When you’re a contestant looking for love on the ABC series “The Bachelorette,” you can travel to luxurious destinations all over the world for dates that are firmly seated in the lap of luxury.
So it’s surprising that the first “real” date for Utah native Jef Holm and fiancée Emily Maynard was a trip to Ghana to assess wells that would provide water to some of the poorest people on the globe.
Maynard, the star of the most recent season of “The Bachelorette,” chose Holm over 24 other men vying for her affection, and she accepted his marriage proposal on the season finale of the show, which aired July 22.
During their trip to Ghana, without reality-TV cameras following them around, the Charlotte-based single mother said that in her nascent relationship with Holm, “I fell in love so much harder.”
Maynard jumped at the chance to accompany Holm on a trip he had been planning for months. As founder of the Pleasant Grove-based bottled-water company People Water — which he launched in 2010 — Holm followed through on the company’s marketing promise that for every bottle of water sold, the company would provide an equal amount of water for people in need. (The idea, he said, was inspired by companies such as TOMS, which donates one pair of shoes to people in need for every pair it sells.)
Holm, Maynard and two company employees went to Africa for more than a week to check on the company’s well projects.
“She is the best person to take,” Holm told the Tribune. He said Maynard rolled up her sleeves and got dirty, as well as bringing a suitcase of toys and gifts to give to local children.
Maynard said Holm isn’t one to brag about the company’s charitable arm, but his sense of philanthropy is one of the qualities that attracted her. During their first date on “The Bachelorette,” even before she knew what he did for a living, they talked about the importance of charity missions, she said.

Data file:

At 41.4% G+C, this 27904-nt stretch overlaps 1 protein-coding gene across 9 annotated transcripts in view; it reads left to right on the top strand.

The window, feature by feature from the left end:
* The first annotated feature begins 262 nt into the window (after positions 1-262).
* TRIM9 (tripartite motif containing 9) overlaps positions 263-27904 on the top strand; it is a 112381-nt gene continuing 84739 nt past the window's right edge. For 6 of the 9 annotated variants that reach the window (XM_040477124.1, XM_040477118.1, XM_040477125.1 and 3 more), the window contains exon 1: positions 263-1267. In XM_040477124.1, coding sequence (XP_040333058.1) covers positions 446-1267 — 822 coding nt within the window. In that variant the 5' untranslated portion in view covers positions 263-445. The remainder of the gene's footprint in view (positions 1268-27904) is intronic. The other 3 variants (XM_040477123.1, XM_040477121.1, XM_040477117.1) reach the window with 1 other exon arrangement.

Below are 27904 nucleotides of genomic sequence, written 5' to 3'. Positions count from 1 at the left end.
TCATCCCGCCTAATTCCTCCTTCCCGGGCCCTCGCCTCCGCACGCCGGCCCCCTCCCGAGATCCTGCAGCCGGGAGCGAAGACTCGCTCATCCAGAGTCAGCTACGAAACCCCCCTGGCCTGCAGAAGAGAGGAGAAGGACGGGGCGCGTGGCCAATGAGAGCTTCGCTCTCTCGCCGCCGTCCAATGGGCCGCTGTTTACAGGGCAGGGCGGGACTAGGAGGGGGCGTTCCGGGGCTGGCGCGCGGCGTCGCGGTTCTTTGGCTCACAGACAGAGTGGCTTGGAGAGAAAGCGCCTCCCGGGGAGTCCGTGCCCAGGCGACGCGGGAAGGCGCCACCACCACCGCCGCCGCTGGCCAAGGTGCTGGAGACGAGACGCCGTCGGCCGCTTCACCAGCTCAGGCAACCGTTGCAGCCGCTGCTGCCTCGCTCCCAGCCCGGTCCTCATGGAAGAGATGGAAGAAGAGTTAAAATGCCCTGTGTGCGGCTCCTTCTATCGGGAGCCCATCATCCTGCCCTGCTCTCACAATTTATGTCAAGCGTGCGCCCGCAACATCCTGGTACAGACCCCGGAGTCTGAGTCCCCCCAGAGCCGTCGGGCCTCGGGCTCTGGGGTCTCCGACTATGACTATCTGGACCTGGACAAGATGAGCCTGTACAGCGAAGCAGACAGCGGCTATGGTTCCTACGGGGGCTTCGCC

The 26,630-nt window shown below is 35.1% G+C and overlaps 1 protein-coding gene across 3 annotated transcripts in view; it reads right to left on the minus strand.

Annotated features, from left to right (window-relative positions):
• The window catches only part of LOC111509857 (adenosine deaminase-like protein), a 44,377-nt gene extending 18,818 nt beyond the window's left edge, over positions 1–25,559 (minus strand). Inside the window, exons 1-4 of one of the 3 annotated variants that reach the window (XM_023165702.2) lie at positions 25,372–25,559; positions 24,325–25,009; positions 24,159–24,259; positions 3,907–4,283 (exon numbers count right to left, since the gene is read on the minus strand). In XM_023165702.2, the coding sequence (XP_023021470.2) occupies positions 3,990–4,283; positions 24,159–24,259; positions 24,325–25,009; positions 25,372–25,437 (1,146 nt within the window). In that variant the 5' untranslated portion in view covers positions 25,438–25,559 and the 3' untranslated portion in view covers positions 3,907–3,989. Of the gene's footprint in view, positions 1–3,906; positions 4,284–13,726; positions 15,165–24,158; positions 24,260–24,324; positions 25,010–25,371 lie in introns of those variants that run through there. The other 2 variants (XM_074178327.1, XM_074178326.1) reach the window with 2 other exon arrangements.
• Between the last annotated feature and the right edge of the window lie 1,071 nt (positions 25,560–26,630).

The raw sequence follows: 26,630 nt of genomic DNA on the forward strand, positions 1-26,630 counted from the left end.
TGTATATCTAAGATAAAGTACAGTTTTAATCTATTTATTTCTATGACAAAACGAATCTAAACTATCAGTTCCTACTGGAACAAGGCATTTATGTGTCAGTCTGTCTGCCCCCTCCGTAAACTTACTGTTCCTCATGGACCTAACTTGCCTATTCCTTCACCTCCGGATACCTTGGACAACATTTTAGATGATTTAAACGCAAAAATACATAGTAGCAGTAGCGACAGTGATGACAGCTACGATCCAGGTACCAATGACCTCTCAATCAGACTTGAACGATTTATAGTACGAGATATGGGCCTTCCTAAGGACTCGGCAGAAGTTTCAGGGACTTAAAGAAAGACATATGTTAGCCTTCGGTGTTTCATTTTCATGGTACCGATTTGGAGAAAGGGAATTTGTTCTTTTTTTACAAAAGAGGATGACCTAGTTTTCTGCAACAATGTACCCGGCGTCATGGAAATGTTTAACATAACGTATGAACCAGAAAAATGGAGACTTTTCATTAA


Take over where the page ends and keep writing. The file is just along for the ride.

People Water, which is sold in selected Harmons Grocery Stores, 7-Elevens and Beans and Brews Coffee Houses, is a for-profit, cause-based “premium-water” business. Holm said the company is committed to alleviating the global water crisis. The company has two bottom lines: profits and helping others. In addition, the company’s bottles are biodegradable and recyclable.
Maynard didn’t know about the company before she met Holm. “Jef is a great teacher,” she said. “I was really curious.” With the company planning well projects in Africa and Haiti, Maynard hopes to bring her daughter, Ricki, along on future trips.
Recent weeks have delivered relationship-threatening stress to the couple, with US Weekly running a cover story last week about Holm allegedly throwing Maynard out after he discovered “sexting” messages between her and another man. At the time, the couple and Maynard’s daughter were visiting Holm’s extended family in Myrtle Beach, S.C. Holm’s parents are living in South Carolina while serving a mission for The Church of Jesus Christ of Latter-day Saints.
The couple denied the tabloid reports about cheating, sexting or brutal fights. “It can eat you alive if you let it,” Maynard said of tabloid reports. “We are excited about the future of our relationship.”
Holm, a graduate of St. George’s Pine View High School, said he was moving to Charlotte this week to live in the same city as Maynard and her daughter. But he underscored his love for Utah and its contributions to his ideas for his company, which he will continue to run from North Carolina. “Utah is a very business-savvy state,” he said.